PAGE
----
The struggle led to infighting within the police force and problems in his personal relationships.
In one compelling scene, Serpico tells a fable he calls “The Wise King.” It’s a story about a king beloved by his people. In the middle of the kingdom there was a well from which everyone drank. One night, a witch poisoned the well. The next day, everybody drank from the well except the king. The people, aside from the king, went crazy, committing crimes and creating chaos. Observing this behavior, the king approached his subjects and reprimanded them. He demanded they change their behavior. The citizens who once loved the king became irate and accused him of acting crazy. They came together and made a pact to kill the king. Clearly, in their minds, he had gone mad. The king feared for his life. Later that night, he drank from the well and immediately went insane. Upon seeing the crazed king the next day, all the people rejoiced because their beloved king had regained his reason.
This scene hit me like a ton of bricks when I was a kid. It may have had something to do with my decision to become a fraud investigator. Well, either that or Magnum P.I.’s lifestyle.
In any event, “The Wise King” story came back to me while watching a recent “60 Minutes” segment titled, “Over a Barrel,” which detailed the BP oil spill claims process.
Now, for the record, I am in no way condoning BP’s action in the tragic oil spill that occurred four years ago. The company’s actions were careless, negligent, and obviously damaging to our environment. However, BP responded immediately by reimbursing victims as soon as possible and paid billions of dollars in federal fines.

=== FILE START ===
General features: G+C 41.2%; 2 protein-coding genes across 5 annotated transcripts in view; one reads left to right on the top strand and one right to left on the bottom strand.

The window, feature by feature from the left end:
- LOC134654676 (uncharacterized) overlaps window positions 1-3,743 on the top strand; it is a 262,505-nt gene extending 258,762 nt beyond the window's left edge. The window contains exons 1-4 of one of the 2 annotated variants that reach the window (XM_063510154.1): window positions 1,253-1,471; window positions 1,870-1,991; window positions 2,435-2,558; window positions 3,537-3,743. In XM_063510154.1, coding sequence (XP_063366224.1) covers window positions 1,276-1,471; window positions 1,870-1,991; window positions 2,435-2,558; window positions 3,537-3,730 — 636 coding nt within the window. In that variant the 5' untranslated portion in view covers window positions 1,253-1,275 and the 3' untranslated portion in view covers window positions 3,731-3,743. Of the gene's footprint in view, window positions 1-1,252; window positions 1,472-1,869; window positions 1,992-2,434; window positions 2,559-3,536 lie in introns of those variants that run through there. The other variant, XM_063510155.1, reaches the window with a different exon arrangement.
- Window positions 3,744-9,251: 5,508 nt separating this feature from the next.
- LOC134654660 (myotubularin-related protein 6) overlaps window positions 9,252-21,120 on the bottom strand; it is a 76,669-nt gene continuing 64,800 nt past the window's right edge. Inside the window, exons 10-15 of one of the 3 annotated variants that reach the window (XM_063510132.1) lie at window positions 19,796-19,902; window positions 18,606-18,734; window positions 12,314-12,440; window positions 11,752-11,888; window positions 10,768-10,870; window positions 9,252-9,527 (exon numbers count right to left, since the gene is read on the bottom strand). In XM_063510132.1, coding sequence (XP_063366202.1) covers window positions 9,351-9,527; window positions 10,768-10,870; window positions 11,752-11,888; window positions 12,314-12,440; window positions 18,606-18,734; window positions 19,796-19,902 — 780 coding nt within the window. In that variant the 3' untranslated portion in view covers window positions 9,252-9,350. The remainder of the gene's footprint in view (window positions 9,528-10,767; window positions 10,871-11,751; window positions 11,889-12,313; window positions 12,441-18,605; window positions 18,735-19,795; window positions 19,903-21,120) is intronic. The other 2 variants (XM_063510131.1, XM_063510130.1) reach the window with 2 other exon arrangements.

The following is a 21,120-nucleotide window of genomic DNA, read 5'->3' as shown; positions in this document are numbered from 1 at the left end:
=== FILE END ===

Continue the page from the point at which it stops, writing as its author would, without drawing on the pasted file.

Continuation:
This blog isn’t really about BP, though. Rather, it points to the many unscrupulous people that take advantage of tragic events whenever a reimbursement program is in place. Unfortunately, this fraudulent behavior occurs with far too much regularity. It happened in the 9/11 tragedy, it happens anytime there is a serious train accident, and it clearly is happening in the BP reimbursement program.
After the BP tragedy, the government appointed renowned resolution attorney Ken Feinberg to spearhead the claims administration process and pay legitimate victims in an expedient manner. Mr. Feinberg handled the reimbursement plan in exemplary fashion during the 9/11 tragedy.
As in all reimbursement programs, he indicated that there were two types of claimants, the deserving and the devious. Unfortunately, the devious seem to far outnumber the deserving. His comments on the BP claims submissions were startling. He stated that of the approximately one million claims that his department reviewed, two-thirds were unfounded. This is a polite way of saying that 66% of the claims were fraudulent.
The reality is that BP has been victimized by an ocean of swindlers and has paid hundreds of millions of dollars to people who never saw oil anywhere but on television. Here are some true examples of parties who filed claims and actually got paid.
– A man in Oslo, Norway slipped on the ice, broke his leg, and filed a claim.
– A wireless phone company that burned down and went out of business prior to the actual oil spill filed a claim.
– An RV park owner who was foreclosed upon prior to the spill filed a claim.
– A Pontiac owner who could no longer sell Pontiacs because GM discontinued the line before the oil spill filed a claim.